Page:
With this in mind, implementation commitments with regard to each provision will be placed in one of three categories:

  • Category A: requiring “implementation upon entry into force” of the agreement, or “within one year after entry into force” for LDCs;
  • Category B: requiring “implementation on a date after a transitional period”;
  • Category C: linking implementation of specific provisions designated by a WTO member to “the acquisition of implementation capacity through the provision of assistance and support for capacity building”.

Each developing country and LDC is to “self-designate… the provisions it is including under each of the Categories A, B and C”. Deadlines are set for this self-designation process, with support potentially available for countries struggling with self-designation. Provision is also made for extension of implementation dates for self-designated Category B and C provisions, and for shifting provisions between Categories B and C. In addition, a grace period for the application of various provisions has been agreed.

In terms of the benefits of an agreement on trade facilitation, analysis by an OECD official published by the European Centre for Development Policy Management (ECDPM) in November 2013 suggested that developing countries would be major beneficiaries of an agreement on trade facilitation. The analysis maintained that getting to grips with trade facilitation issues could potentially “[reduce] the costs of trading by 14% to 16% in the case of developing countries”. It also argued that “participation in global and regional value chains offers developing economies an opportunity to add more value within their local industries, drive employment and raise incomes.” Trade facilitation can thus be described as “critical in allowing developing economies both to improve their productivity and to reap the benefits from international trade”.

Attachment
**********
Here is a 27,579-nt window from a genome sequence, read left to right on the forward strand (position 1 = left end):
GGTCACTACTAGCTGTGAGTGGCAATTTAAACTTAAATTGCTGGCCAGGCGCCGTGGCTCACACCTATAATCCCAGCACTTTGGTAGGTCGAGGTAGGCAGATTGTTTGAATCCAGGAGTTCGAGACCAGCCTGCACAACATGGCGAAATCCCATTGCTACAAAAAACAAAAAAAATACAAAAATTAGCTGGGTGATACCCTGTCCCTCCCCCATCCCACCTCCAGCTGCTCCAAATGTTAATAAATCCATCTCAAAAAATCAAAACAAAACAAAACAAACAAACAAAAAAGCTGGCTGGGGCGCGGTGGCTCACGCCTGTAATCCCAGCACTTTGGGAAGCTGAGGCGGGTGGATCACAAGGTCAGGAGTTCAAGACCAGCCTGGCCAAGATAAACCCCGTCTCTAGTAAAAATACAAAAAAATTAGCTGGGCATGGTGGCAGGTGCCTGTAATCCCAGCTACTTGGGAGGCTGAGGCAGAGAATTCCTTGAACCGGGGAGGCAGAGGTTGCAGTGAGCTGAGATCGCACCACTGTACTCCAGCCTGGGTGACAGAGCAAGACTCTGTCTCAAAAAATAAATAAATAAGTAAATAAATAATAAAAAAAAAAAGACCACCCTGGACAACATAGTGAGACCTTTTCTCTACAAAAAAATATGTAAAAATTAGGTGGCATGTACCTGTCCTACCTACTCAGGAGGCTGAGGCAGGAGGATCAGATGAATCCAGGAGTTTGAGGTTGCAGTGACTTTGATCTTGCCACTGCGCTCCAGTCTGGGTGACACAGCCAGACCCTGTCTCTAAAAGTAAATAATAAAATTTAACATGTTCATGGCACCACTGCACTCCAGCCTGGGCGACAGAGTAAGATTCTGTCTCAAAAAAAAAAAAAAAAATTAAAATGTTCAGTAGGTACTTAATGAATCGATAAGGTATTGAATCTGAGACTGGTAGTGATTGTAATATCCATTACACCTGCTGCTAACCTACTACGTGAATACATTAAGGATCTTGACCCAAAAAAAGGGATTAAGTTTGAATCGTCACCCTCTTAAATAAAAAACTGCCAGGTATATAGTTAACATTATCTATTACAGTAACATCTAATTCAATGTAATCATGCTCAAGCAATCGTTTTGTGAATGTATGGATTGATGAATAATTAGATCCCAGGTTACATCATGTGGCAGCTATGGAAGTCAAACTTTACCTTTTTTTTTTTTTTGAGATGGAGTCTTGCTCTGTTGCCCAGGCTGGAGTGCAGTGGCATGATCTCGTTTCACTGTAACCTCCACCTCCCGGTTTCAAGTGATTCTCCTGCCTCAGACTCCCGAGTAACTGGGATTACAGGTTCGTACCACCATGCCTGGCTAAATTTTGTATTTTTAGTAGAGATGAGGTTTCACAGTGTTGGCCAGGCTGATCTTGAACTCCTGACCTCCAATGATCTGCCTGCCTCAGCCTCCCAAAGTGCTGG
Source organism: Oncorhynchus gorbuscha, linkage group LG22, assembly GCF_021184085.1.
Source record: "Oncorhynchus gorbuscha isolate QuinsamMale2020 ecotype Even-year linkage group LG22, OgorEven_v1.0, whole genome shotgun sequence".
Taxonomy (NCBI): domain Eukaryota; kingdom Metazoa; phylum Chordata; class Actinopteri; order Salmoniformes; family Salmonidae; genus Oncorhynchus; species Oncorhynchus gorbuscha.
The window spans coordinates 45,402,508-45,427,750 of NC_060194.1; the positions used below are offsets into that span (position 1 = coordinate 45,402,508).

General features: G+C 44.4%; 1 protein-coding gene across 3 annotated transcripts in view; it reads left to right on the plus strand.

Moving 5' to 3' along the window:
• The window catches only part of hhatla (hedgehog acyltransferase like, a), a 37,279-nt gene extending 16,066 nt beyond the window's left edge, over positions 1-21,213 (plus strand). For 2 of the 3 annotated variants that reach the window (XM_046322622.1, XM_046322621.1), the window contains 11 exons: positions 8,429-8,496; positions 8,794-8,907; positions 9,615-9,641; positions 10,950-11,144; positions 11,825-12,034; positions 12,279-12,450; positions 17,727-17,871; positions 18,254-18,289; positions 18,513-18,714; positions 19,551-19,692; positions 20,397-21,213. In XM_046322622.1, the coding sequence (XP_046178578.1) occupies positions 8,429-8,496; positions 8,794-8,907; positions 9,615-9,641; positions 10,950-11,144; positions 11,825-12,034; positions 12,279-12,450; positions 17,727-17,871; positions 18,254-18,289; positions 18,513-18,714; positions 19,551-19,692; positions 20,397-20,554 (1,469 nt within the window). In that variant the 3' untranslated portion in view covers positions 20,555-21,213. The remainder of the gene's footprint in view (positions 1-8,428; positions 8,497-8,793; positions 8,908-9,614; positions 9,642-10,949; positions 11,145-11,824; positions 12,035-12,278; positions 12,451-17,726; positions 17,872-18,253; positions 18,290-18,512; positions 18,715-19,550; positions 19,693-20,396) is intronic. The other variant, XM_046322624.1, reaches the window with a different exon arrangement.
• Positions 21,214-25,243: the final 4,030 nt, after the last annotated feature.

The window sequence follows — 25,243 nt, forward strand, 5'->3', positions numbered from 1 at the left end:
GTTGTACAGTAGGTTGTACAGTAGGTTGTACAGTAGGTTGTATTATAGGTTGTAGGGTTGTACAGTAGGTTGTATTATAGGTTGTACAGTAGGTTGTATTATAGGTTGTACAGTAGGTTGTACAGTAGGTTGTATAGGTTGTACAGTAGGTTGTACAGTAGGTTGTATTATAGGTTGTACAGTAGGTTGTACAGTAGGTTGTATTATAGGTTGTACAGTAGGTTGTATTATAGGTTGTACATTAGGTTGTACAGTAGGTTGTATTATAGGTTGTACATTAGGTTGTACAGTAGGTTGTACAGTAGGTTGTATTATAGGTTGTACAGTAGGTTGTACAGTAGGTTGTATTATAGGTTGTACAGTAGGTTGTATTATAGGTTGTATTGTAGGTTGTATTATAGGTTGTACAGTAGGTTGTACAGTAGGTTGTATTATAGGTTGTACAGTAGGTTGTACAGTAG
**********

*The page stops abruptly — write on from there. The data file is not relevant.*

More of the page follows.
However, many developing country representatives had expressed concerns over the likely costs of implementation of trade facilitation measures in the lead-up to the Bali meeting,  and expressed a desire to link the implementation of trade facilitation commitments to binding commitments on the provision of capacity-building support to developing countries and LDCs. The International Centre for Trade and Sustainable Development (ICTSD) reported in late November that many developing countries considered that agreeing to “best endeavour” provisions “would nullify many of the agreement’s potential benefits, since ‘best endeavour’ often results in non-implementation”.

The agreement hammered out in Bali can be seen as a compromise between these divergent positions, achieved through the elaboration of specific and differential treatment provisions on trade facilitation for developing countries and LDCs.

These special and differential provisions, which form part of the understanding on trade, potentially provide a basis on which ACP/LDC countries can build in seeking a generalised application of the special and differential treatment principle across the wider ambit of WTO rules.